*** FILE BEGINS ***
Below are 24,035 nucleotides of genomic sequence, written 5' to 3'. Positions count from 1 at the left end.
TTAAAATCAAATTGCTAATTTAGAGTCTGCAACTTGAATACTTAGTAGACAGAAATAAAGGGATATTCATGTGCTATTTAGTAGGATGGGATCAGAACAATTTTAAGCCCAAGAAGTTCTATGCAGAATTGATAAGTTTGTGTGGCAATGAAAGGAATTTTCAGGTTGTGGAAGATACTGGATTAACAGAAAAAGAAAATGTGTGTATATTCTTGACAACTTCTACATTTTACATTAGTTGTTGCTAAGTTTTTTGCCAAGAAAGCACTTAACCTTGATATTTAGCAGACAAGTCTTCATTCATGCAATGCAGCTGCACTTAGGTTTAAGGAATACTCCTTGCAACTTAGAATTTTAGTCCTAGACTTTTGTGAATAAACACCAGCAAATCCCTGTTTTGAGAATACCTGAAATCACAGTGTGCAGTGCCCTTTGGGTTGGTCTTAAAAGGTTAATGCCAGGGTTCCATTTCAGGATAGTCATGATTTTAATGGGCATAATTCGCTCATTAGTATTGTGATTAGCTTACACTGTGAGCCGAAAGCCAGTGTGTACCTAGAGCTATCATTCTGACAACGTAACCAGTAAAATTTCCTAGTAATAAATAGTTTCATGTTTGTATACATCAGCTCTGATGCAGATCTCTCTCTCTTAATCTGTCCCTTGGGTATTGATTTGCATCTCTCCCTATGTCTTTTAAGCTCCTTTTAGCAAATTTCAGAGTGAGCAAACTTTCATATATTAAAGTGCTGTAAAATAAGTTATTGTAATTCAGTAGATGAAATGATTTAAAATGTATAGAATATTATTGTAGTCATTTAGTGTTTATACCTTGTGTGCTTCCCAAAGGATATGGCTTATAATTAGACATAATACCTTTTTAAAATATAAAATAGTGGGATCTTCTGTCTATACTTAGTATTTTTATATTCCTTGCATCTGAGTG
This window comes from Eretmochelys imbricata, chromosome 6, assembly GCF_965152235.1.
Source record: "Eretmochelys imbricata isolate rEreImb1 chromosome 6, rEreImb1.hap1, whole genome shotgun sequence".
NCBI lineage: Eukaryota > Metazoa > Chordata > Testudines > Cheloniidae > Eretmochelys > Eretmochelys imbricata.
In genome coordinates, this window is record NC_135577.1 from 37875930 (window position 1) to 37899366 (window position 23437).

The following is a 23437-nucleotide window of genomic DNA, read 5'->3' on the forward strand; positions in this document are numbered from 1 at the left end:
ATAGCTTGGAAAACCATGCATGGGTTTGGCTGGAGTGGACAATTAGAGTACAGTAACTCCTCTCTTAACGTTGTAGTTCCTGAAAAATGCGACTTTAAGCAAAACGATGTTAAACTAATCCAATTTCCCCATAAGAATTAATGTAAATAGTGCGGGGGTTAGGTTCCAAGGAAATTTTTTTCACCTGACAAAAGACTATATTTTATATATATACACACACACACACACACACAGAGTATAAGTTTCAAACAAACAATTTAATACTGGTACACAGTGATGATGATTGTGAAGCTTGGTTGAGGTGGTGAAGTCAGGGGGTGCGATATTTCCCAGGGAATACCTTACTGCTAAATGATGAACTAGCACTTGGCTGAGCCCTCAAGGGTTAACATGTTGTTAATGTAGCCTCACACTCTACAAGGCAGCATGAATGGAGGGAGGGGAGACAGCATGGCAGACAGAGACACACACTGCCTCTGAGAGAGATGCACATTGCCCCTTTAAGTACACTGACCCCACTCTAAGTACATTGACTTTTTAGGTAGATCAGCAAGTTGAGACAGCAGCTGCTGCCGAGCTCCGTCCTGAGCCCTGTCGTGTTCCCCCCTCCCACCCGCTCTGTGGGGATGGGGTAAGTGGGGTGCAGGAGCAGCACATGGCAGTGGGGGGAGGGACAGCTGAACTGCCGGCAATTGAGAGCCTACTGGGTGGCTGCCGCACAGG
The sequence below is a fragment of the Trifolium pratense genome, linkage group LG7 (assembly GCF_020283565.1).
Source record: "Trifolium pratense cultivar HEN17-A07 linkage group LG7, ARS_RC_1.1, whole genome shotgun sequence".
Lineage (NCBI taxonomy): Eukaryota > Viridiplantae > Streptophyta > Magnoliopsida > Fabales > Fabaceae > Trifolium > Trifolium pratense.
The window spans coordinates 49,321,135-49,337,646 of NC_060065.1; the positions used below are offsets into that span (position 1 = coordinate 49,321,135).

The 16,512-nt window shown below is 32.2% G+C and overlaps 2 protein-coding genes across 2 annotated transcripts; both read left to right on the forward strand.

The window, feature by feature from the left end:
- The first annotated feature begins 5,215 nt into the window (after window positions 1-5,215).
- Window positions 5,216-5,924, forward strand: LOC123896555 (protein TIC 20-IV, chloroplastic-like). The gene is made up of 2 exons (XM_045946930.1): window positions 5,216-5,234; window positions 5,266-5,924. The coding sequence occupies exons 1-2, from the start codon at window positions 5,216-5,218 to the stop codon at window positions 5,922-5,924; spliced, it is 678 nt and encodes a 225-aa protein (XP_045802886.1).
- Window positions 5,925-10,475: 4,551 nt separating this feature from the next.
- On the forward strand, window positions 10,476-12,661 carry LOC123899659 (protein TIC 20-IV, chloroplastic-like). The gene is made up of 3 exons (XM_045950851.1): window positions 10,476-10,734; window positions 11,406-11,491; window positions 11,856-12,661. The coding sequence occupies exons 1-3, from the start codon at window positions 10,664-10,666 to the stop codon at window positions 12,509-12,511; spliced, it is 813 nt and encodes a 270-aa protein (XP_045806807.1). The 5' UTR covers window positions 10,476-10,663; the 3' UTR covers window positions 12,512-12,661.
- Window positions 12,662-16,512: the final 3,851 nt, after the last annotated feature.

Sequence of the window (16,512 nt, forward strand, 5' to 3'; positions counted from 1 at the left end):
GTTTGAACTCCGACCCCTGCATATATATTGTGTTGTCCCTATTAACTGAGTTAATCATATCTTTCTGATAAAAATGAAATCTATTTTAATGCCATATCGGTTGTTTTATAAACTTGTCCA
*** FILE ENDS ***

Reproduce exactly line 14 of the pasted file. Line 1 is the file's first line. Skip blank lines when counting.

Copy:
The window, feature by feature from the left end: